The world has been watching with anticipation for the results in the murder trial of Kyle Rittenhouse. In what is no surprise, social media has been lit up with fervent scorn for the prosecutors in the case since before it began.
From early on, the prosecutors have raised eyebrows from people who wonder why such a clear cut case of self defense was even brought to trial.
In this high profile case we all have witnessed the prosecutors be rebuked by the judge for insinuating that silence is guilt, despite the first line in the Miranda Rights warnings… “you have the right to remain silent.”
Judge Schroeder was heard admonishing District Attorney Thomas Binger, saying,
“This is a grave constitutional violation for you to talk about the defendant’s silence,” he told the prosecutor. “You’re right on the borderline. And you may be over. But it better stop.”
The defense finally asked the Judge for a mistrial for claims that prosecutors acted in bad faith and that the state gave them an inferior copy of video that may be a key piece of evidence in the case.
Rittenhouse’s attorneys argued that prosecutors brought up a prior incident the judge had previously ruled could not be raised at trial.
The Association Press said,
“The third issue Rittenhouse raised was about drone video that prosecutors say shows Rittenhouse pointing his rifle at protesters before the shooting started. Prosecutors used the video in a bid to undermine Rittenhouse’s self-defense claims and portray him as the instigator of the bloodshed in Kenosha in the summer of 2020.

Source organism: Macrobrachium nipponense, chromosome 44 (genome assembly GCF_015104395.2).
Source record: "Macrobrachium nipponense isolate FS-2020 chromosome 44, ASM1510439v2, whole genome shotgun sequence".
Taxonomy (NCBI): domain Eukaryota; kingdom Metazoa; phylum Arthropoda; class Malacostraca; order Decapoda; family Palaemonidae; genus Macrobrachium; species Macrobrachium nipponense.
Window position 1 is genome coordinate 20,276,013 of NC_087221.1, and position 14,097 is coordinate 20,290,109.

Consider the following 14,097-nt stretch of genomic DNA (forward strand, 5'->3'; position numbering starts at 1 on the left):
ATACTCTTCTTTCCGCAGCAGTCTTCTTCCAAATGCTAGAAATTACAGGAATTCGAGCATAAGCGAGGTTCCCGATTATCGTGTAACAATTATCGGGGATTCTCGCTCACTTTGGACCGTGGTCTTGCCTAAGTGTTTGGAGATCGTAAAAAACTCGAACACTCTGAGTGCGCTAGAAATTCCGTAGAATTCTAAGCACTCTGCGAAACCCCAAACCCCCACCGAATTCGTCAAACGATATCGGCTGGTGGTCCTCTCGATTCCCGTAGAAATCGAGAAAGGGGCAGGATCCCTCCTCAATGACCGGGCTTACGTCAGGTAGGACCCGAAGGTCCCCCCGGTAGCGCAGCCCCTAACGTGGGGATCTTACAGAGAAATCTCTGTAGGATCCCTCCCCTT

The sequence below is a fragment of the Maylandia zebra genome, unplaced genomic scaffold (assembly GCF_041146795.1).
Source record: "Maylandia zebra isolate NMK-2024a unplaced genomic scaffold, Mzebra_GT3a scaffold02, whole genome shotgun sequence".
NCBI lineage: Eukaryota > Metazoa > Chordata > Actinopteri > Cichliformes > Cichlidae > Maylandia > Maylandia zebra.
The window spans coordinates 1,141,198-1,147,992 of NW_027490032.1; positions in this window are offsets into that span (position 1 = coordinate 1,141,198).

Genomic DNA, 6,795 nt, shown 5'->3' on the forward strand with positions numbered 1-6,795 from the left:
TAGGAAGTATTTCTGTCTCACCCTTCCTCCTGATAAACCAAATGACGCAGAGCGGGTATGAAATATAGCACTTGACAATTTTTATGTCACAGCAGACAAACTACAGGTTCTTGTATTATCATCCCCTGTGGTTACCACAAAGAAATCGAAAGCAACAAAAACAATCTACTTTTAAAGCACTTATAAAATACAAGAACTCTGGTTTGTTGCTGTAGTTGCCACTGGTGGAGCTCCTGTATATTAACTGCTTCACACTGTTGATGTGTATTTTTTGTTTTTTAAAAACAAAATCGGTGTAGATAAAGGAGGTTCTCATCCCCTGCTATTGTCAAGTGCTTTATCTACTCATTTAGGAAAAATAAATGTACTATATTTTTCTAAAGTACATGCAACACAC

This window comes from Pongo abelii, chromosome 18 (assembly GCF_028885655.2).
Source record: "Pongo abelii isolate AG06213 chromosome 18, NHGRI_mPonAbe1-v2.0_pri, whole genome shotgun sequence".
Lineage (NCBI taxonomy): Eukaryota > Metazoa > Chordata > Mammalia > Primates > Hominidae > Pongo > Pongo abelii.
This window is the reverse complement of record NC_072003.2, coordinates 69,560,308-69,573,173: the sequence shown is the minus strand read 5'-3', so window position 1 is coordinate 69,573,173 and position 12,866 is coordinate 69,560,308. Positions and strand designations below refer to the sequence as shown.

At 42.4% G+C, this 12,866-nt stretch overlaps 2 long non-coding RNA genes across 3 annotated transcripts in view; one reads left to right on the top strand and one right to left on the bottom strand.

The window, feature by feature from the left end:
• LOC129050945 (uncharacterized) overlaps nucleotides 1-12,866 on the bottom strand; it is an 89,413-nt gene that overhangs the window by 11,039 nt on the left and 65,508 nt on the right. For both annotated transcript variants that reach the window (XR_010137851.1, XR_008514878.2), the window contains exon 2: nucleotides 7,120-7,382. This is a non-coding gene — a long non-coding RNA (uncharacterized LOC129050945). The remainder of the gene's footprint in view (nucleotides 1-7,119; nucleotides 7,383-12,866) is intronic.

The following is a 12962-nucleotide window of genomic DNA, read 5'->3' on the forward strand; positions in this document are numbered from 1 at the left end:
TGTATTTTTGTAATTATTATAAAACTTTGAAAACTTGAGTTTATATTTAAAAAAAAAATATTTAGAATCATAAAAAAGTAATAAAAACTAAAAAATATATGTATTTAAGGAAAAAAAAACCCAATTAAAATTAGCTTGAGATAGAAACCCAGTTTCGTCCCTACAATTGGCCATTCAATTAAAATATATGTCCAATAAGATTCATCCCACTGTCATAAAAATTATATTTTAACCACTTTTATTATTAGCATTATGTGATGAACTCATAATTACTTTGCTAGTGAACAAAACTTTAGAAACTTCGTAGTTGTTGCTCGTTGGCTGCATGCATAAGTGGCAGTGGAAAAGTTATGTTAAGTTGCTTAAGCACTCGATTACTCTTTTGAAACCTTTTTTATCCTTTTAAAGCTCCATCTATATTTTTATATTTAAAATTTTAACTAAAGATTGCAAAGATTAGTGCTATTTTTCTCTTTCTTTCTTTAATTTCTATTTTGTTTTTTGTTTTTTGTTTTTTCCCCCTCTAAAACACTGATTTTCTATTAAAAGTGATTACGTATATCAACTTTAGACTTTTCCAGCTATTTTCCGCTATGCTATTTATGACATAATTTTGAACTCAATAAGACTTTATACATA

Rittenhouse’s attorneys said prosecutors gave the defense a copy of the video in a lower quality, smaller file that made it less clear than what the state had. They argued the video was the “linchpin” to the prosecutors’ case and it was inconceivable that they wouldn’t provide the defense with the same quality version.”
All this aside, in his closing argument, Binger pointed a rifle in the courtroom that he had not personally checked, with his finger on the trigger. Alec Baldwin much?
Here are some questions for supporters of the death penalty.
Has this case changed your mind?
After all the incompetence and blatant violations of public confidence, can we trust the State to execute people?
The Rittenhouse trial has shed a light on slimy prosecutors across the country only because it’s nationally televised with heavy scrutiny. It’s fairly obvious that there are many others who are not out for justice, but “wins.”
How many cases are brought to court in this fashion across the country?
Personally, I used to be in favor of the death penalty. Especially in cases involving murder and harming children. However, as I started paying attention to the way government works, I changed my position many years ago.
I still believe murders, rapists, and child abusers should be put away forever. I just don’t trust the government to not try to put someone to death that is innocent.
What do you think?
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